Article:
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PARRY'S " NEBUCHADNEZZAR."

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PARRY'S NEBUCHADNEZZAR." First Performance at Swansea. The first public performance in Swansea of Dr Parry's latest dramatic cantata was given in the Albert-hall on Thursday evening before a large audience. The cantata depicts the life scenes of the King of Babylon. In the prologue the nar- I rator describes the besieging of Jerusalem by Nebuchadnezzar his troublous dream, which the Chaldeins fail to interpret, making the king furious the success of Daniel's interpretation and his elevation to power the setting up of an image of gold on the Plains of Dura by the king, and his command to the people to come to its dedication. The prologue is treated by the com- poser as a cantilena, allowing a fully developed style of orchestral accompaniments, with phrases of cantilena for the voice, thus avoiding mono- tonous effect. There is introduced as an accompanist to the words relating to Daniel's vision, a soft melody by violins, oboe, and clarionet. Then follows The Dedication March," succeeded by the chorus of magi- eians, 0, king, live for ever," in which the magicians recite in chorus the king's command that all men should fall down and worship the golden image. Then is heard the chorus of the believers, asking for protection from the king's decree. Next, the chorus of the king's guards proclaiming the might of their ruler, and a second chorus of magicians followed by one by Hebrew believers. The Babylonians come to the dedication, the herald proclaiming the command of Nebuchadnezzar that all people should worship the image. Following that is a prayer of the Hebrews. A fanfare, of three trumpets, introducing a chorus of Babylonians who fall down and worship the golden image, proclaiming Woe to them that fall not." The magicians draw the attention of the king to the disobedience of Shadrach, Mesbach, and Abedneno, who, on being questioned by the king, reply That they will not serve his gods." The narrator recites, And these three men are bound and cast into a burning furnace." After an exultation chorus of Babylonians, is heard the chorus of guardian angels, We will watch and protect," and the king's exclamation, Did we not cast three men bound into the fire? Lo, I see four men walking in the midst of the fire, and they have no hurt." Then is beard the king bidding them come forth, and come hither," and the chorus of the people, Lo, they come safe." The king cries to the God of Shadrach, Meshach, and Abednego for forgiveness. The people, in chorus, echo his cry, thus ending the first part of the cantata. In the second part the king sgaia dreams, and is afraid. He appeals to the magicians for its interpeta- tion, and Daniel again interprets the d«>«5Tn. Alas, 0, King! thou art to hI" dr: ⢠n ir and thy dwellir naii be air»or»jr the of Uii field." The k questions, "is not this great Babylon that have built by the might of my power for be honour of my majesty?" Chorus of voice- "0, h ing Nevuciijiiueasar, the kingdom is departed troui thee." Then fol- lows a duet, bi. w. \u daugùter of Babylon and Daniel, Daci' intercedes ,è}-1 ihe people, in chorus, cry to fl" Cc.d oi -Daniel. The king, restored to reason, cries to the people to join m praise to the Great God, and this brings the cantata to a conclusion. The performance was a most decided success. The choir, conducted by Dr Parry, was one of the strongest which has assembled in the Albert Hall for some time, and sang with precision and effect, whilst the orchestra, led by Mr Woodward, was also a strong and most efficient one. Miss Marian Williams sang the soprano solos with Much feeling, particularly in the prologue, which was much applauded. Mr Hirwin Jones sang well in the tenor solos, and Mr Sauvage was in excellent voice. At the conclusion of the cantata the large audience demanded the re- appearance of Dr Parry, the plaudits being long continued. In the second part of the concert, Mr Haydn Parry played a pianoforte solo, accompanied by the orchestra, which elicited much applause. Perhaps the greatest success in the miscellaneous part of the concert was the rendering by Miss Marian Williams of Handel's "Let the Bright Seraphim," which was encored. The united choir gave, for the tirst time, a new centenary chorus, composed by Dr Parry for tha jubilee of Sunday Schools in Wales. The concert was the most successful of the present season.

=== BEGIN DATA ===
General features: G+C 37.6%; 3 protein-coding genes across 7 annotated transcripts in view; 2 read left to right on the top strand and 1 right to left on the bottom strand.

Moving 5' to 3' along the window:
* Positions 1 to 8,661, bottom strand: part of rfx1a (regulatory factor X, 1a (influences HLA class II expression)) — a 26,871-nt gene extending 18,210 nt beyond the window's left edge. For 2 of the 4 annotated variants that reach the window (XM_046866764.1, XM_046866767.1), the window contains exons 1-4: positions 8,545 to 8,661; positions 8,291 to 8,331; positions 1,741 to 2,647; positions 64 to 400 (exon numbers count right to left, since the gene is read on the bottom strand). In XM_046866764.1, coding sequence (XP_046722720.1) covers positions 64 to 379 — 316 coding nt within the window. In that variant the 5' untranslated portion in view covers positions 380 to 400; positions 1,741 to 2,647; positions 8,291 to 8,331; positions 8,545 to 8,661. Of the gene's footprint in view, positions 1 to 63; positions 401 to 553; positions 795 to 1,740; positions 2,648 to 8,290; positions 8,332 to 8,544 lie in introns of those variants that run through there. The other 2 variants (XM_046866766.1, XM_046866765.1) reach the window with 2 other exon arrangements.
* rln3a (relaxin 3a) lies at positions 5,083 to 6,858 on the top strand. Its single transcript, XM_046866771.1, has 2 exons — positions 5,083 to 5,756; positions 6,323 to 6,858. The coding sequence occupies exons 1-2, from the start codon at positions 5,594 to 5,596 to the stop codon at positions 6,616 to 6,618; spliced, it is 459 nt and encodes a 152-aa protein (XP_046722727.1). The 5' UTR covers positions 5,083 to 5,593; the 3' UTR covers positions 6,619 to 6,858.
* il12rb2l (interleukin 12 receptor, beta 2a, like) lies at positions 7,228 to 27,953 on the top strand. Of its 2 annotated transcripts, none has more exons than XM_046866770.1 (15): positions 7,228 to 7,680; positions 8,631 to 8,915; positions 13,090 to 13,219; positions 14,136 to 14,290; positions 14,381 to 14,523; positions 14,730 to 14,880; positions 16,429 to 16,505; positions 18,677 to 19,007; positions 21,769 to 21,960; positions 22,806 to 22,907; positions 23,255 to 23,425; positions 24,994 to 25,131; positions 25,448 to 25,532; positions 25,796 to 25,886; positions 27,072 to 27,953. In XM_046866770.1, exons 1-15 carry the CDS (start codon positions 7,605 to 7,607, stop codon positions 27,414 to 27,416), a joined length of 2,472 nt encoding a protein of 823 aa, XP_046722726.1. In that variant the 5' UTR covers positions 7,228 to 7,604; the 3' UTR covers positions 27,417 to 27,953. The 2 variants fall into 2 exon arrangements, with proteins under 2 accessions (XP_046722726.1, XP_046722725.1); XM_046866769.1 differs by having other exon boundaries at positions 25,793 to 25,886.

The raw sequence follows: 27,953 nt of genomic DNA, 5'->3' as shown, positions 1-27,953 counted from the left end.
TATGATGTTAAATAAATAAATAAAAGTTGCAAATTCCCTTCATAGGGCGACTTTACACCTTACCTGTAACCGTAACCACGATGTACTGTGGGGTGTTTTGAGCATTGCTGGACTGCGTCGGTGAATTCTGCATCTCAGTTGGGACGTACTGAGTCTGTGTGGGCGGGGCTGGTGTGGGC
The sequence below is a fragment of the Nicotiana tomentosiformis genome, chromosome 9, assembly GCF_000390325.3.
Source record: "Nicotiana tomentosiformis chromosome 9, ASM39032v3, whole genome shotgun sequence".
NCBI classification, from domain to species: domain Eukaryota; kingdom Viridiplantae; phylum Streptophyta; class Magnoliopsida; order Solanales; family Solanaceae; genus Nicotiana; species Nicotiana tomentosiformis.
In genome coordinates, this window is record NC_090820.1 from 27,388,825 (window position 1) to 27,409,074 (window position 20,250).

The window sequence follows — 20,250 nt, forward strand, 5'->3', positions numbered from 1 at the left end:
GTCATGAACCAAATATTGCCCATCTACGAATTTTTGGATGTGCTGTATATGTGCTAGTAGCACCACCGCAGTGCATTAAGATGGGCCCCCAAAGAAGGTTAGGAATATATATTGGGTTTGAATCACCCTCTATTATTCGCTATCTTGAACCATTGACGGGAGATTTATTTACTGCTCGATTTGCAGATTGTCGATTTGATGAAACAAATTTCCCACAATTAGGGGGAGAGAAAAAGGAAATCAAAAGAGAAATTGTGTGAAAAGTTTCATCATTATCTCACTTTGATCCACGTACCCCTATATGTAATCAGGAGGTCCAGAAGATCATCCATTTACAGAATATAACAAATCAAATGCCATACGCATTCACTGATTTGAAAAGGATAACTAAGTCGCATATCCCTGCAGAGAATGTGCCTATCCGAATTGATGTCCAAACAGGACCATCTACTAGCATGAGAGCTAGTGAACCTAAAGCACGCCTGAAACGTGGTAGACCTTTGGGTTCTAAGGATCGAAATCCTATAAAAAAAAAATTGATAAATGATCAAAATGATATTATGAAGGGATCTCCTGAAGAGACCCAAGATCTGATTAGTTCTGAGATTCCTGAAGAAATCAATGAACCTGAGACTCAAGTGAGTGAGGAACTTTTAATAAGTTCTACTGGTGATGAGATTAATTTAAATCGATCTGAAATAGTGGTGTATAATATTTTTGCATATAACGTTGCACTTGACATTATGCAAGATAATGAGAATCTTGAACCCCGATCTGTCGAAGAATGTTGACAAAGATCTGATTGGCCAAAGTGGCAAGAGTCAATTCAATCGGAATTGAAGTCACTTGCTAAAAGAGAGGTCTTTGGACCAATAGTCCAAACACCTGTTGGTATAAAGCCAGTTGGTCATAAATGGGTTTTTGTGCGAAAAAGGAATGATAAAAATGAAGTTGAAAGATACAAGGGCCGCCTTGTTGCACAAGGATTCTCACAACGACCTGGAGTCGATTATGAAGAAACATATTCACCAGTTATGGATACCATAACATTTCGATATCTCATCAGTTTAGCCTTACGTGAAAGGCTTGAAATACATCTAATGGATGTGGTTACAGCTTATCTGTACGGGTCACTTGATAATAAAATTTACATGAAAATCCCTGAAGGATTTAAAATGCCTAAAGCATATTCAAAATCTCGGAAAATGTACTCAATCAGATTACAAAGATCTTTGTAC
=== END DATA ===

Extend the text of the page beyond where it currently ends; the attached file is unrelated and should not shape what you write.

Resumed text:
[ THE LLANOVER ESTATES.

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-----AN ABSCONDING BANKRUPT.

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-_..._-THE ATROCIOUS MURDER…